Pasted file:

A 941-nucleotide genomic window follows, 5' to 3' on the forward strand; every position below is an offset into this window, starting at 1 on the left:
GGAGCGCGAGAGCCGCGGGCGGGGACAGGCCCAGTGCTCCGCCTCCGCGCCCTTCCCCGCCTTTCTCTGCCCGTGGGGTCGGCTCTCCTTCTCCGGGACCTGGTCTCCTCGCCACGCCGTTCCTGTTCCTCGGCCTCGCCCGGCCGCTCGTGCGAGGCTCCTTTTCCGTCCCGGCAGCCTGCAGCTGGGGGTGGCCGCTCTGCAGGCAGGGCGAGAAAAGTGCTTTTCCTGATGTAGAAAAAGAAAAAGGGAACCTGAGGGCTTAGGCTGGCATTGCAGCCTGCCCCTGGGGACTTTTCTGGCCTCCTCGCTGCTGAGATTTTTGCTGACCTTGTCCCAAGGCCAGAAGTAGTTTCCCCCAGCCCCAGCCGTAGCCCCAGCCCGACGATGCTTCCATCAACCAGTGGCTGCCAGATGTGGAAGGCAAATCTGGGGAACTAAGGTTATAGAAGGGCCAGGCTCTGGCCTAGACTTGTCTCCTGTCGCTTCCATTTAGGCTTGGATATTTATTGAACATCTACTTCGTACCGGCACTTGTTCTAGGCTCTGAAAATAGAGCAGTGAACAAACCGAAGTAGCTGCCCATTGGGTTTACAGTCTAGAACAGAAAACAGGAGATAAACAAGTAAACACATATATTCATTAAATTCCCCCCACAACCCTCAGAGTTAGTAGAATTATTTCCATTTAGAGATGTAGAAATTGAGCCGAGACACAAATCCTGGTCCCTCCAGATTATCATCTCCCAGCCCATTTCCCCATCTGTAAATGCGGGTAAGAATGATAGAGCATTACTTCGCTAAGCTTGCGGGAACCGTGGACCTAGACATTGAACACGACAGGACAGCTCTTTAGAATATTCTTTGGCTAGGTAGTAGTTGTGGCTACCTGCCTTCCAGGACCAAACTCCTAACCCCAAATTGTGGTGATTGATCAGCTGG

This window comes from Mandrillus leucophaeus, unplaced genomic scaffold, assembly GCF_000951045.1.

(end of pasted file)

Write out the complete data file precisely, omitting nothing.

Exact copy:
A 941-nucleotide genomic window follows, 5' to 3' on the forward strand; every position below is an offset into this window, starting at 1 on the left:
GGAGCGCGAGAGCCGCGGGCGGGGACAGGCCCAGTGCTCCGCCTCCGCGCCCTTCCCCGCCTTTCTCTGCCCGTGGGGTCGGCTCTCCTTCTCCGGGACCTGGTCTCCTCGCCACGCCGTTCCTGTTCCTCGGCCTCGCCCGGCCGCTCGTGCGAGGCTCCTTTTCCGTCCCGGCAGCCTGCAGCTGGGGGTGGCCGCTCTGCAGGCAGGGCGAGAAAAGTGCTTTTCCTGATGTAGAAAAAGAAAAAGGGAACCTGAGGGCTTAGGCTGGCATTGCAGCCTGCCCCTGGGGACTTTTCTGGCCTCCTCGCTGCTGAGATTTTTGCTGACCTTGTCCCAAGGCCAGAAGTAGTTTCCCCCAGCCCCAGCCGTAGCCCCAGCCCGACGATGCTTCCATCAACCAGTGGCTGCCAGATGTGGAAGGCAAATCTGGGGAACTAAGGTTATAGAAGGGCCAGGCTCTGGCCTAGACTTGTCTCCTGTCGCTTCCATTTAGGCTTGGATATTTATTGAACATCTACTTCGTACCGGCACTTGTTCTAGGCTCTGAAAATAGAGCAGTGAACAAACCGAAGTAGCTGCCCATTGGGTTTACAGTCTAGAACAGAAAACAGGAGATAAACAAGTAAACACATATATTCATTAAATTCCCCCCACAACCCTCAGAGTTAGTAGAATTATTTCCATTTAGAGATGTAGAAATTGAGCCGAGACACAAATCCTGGTCCCTCCAGATTATCATCTCCCAGCCCATTTCCCCATCTGTAAATGCGGGTAAGAATGATAGAGCATTACTTCGCTAAGCTTGCGGGAACCGTGGACCTAGACATTGAACACGACAGGACAGCTCTTTAGAATATTCTTTGGCTAGGTAGTAGTTGTGGCTACCTGCCTTCCAGGACCAAACTCCTAACCCCAAATTGTGGTGATTGATCAGCTGG

This window comes from Mandrillus leucophaeus, unplaced genomic scaffold, assembly GCF_000951045.1.